Best practices for dust control in coal mining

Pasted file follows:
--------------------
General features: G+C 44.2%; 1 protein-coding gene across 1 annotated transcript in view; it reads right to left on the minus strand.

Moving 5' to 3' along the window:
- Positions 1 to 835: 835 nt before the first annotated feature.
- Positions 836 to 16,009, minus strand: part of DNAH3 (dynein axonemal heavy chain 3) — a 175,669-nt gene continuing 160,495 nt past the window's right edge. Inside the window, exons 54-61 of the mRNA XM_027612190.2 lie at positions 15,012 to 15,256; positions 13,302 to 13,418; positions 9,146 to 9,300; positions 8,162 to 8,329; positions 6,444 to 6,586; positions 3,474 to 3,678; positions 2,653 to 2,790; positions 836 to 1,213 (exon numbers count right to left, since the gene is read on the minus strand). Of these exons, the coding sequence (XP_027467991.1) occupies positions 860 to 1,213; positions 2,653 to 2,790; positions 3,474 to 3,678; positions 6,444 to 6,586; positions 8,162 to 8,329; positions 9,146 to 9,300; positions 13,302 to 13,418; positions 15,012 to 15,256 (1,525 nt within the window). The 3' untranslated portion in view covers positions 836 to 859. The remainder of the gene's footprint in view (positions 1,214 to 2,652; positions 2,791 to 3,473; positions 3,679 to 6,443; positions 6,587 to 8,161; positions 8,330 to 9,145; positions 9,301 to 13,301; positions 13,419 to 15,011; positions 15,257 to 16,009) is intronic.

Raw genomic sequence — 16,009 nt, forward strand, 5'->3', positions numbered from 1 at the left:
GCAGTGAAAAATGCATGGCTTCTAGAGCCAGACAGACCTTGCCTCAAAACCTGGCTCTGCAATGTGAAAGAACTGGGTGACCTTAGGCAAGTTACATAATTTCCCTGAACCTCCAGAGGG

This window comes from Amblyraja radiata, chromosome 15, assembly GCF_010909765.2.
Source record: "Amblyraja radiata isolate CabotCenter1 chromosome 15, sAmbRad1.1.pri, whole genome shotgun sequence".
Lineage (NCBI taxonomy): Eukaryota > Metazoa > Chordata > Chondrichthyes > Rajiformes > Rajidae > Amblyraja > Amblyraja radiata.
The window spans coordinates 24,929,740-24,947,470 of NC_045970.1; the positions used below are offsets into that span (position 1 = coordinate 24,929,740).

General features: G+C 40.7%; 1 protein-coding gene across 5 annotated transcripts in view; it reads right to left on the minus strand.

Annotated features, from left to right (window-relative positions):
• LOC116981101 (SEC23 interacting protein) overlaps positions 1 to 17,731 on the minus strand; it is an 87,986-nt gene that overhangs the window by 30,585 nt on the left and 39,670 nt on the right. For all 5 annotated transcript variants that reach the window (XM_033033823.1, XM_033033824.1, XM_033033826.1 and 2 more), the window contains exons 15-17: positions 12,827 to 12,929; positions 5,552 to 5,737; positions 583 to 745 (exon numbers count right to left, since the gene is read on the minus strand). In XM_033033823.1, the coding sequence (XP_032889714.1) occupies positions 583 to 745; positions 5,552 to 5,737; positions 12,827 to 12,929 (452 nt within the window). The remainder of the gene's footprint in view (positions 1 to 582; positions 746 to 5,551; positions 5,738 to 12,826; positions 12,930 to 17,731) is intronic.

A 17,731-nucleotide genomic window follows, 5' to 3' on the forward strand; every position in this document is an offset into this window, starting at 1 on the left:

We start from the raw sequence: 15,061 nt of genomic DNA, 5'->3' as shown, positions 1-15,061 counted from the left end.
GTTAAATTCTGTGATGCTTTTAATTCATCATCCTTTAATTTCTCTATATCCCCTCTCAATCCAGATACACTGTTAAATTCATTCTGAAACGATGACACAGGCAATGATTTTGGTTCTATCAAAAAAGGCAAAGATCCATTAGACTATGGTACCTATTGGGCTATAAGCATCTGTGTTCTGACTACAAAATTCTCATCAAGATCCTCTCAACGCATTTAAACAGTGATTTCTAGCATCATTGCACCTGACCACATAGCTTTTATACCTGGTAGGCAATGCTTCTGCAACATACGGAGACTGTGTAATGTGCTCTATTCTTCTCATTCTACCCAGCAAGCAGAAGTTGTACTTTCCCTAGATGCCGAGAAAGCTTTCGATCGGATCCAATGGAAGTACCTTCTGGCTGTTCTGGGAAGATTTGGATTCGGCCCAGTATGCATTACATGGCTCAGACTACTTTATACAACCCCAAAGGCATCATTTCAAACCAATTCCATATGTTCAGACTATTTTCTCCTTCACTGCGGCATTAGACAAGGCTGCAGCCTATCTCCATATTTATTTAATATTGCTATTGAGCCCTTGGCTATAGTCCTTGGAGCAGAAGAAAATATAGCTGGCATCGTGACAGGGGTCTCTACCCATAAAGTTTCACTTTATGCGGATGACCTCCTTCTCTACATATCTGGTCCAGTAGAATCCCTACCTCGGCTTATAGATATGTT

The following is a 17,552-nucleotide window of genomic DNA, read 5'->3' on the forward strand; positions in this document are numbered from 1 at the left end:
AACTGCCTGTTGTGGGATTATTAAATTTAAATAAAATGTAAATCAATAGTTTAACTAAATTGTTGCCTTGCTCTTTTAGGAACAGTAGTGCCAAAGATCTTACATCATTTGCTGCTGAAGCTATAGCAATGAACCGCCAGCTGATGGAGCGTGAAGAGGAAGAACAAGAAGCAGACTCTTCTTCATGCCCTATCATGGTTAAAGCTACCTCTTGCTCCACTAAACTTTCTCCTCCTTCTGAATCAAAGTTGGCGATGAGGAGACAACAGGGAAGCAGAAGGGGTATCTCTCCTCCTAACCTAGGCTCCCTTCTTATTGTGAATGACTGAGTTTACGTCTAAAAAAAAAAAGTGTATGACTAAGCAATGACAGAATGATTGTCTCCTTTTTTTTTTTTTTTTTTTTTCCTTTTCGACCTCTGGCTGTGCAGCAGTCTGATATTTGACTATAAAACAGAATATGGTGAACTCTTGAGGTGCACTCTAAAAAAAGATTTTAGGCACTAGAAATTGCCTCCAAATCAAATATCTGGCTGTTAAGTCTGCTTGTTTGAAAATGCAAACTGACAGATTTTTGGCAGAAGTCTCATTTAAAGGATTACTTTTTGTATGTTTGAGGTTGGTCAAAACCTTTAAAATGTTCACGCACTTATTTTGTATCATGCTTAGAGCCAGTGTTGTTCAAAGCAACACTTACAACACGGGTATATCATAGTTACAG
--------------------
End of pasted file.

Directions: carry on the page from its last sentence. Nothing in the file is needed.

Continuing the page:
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      "The extraction, transport, and processing of coal produces respirable-sized dust that can be inhaled by miners and cause disabling and potentially fatal lung diseases known as coal workers' pneumoconiosis (CWP, commonly called "black lung") or silicosis. Once contracted, there is no cure for these lung diseases, so prevention is the goal. Since 1970, NIOSH has offered health screenings to underground coal miners to identify CWP in individuals and to track CWP prevalence across the industry. After an initial 30-year downward trend, CWP prevalence has been increasing over the last 20 years. Coal dust particles larger in size than respirable dust, known as float coal dust, are also produced during mining. Float coal dust settles out of the ventilating air onto the floor, ribs, and roof of underground mining entries. This dust can be lifted back into the air from these surfaces to fuel powerful explosions, which have contributed to numerous fatal mine disasters. To address these issues, coal mine operators search for and implement control technologies that limit worker exposure to respirable dust and minimize the deposition of float coal dust. The controls discussed in this second edition of this handbook range from long-utilized controls that have developed into industry standards to emerging controls that continue to be researched. The handbook is divided into six chapters. Chapter 1 discusses the health effects of exposure to respirable coal and silica dust. Chapter 2 discusses respirable dust sampling instruments and sampling methods. Chapters 3, 4, and 5 focus on respirable dust control technologies for longwall mining, continuous mining, and surface mining, respectively. Chapter 6 discusses float coal dust sampling and control technologies." - NIOSHTIC-2 NIOSHTIC no. 20063272 Suggested Citation: NIOSH [2021]. Best practices for dust control in coal mining, second edition. By Colinet JF, Halldin CN, Schall J. Pittsburgh PA: U.S. Department of Health and Human Services, Centers for Disease Control and Prevention, National Institute for Occupational Safety and Health, DHHS (NIOSH) Publication No. 2021-119, IC 9532. https://doi.org/10.26616/NIOSHPUB2021119 2021-119_web.pdf
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